I couldn’t even respond. I remember a man passing us and looking at me with that “that doesn’t look right” look on his face but said nothing.
My plan was to make it to the coffee shop and ask for help.
Thankfully, a woman I know from the neighborhood was walking her dogs and said hello to me. When I couldn’t respond, I began to cry and she was able to get me away from the man and told him to get lost. He then walked a little farther down the block, sat on a stoop, and watched us. When she threatened to call the cops, was when he finally left. By then, I was sobbing and couldn’t thank her enough.
I haven’t walked down that street since.
The team is back at Hollaback! HQ with our full staff reunited! We had an exciting first week of 2016–our Deputy Director Debjani Roy was interviewed on local NYC television not once but two times! Check out her interviews here, and here. Also, some big news: NY State Bill A4310A, which requires data on sexual assault and harassment on the MTA to be published publicly, has passed! We have been advocating for this bill since 2010, and it’s so excited to see it finally happen.
And at our Hollaback! sites around the world:
Hollaback! Berlin has been responding to the recent incidents of assault in Cologne.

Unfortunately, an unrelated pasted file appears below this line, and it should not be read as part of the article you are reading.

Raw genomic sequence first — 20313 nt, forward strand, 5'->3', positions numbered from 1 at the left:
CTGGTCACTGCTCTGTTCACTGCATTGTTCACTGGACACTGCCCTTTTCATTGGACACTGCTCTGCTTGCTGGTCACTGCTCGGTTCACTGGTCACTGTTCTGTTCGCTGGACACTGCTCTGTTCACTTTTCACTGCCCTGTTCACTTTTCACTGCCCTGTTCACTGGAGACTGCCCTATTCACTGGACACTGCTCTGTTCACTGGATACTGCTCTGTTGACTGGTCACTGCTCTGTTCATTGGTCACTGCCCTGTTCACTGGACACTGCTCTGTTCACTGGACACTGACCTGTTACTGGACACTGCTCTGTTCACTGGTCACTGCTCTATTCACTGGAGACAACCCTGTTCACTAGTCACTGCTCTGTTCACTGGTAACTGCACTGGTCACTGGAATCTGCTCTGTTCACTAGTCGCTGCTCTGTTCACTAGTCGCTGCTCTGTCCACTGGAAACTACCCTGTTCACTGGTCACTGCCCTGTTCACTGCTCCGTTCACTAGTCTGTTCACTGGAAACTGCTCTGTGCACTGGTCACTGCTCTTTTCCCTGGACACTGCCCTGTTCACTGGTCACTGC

Holla and out!
Six years ago in 2010, our executive director Emily May sat down with Assemblymember Jim Brennan and asked, “what could New York State do to reduce harassment?” They were both determined that increasing criminalization wasn’t the answer, and the two batted around ideas for over an hour.
One of the problems that concerned them both was how reports of sexual violence on the subway were swept under the rug. The data was difficult to find, and riders were kept in the dark about which trains were safest. This not only silenced survivors — it put riders at further risk, as they didn’t have the information they need to advocate for safer subways.
Assemblymember Brennan put together a bill that would require the NYPD to submit a report to the City Council annually that detailed subway crimes including, “aggravated sexual abuse,” “sexual misconduct,” “rape,” use of abusive or obscene language or gestures,” and “following,” among other felonies.
Bill A4310A was consistently shot down by Mayor Bloomberg’s team despite widespread support from New Yorkers for Safe Transit, a coalition of community based organizations. This year, it gained traction. Assemblymember Brennan worked with Senator Golden to push the bill. And we are proud to announce that six years after that first meeting…
Now, data on location of criminal activity, including sexual harassment, will be updated quarterly online. It’s a small step, but an important one as we work together for fight for our right to commute safely and without fear of harassment or assault. We’ll update you on how to access the data once it’s published.